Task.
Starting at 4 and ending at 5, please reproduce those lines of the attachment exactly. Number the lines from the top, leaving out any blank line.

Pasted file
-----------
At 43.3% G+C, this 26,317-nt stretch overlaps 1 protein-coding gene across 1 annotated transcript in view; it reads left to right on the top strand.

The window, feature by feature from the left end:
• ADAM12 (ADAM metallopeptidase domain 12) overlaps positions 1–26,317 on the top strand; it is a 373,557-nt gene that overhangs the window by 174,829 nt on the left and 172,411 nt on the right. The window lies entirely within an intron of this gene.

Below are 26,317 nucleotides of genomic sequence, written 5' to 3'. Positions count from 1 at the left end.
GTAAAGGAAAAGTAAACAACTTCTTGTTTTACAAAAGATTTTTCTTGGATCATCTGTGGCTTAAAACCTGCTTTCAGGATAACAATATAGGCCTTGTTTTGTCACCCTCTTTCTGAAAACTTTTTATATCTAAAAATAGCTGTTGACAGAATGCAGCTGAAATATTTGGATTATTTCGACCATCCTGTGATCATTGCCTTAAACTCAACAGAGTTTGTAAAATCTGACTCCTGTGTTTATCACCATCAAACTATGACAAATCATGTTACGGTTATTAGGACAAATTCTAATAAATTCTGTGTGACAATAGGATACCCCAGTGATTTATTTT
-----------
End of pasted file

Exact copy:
Below are 26,317 nucleotides of genomic sequence, written 5' to 3'. Positions count from 1 at the left end.
GTAAAGGAAAAGTAAACAACTTCTTGTTTTACAAAAGATTTTTCTTGGATCATCTGTGGCTTAAAACCTGCTTTCAGGATAACAATATAGGCCTTGTTTTGTCACCCTCTTTCTGAAAACTTTTTATATCTAAAAATAGCTGTTGACAGAATGCAGCTGAAATATTTGGATTATTTCGACCATCCTGTGATCATTGCCTTAAACTCAACAGAGTTTGTAAAATCTGACTCCTGTGTTTATCACCATCAAACTATGACAAATCATGTTACGGTTATTAGGACAAATTCTAATAAATTCTGTGTGACAATAGGATACCCCAGTGATTTATTTT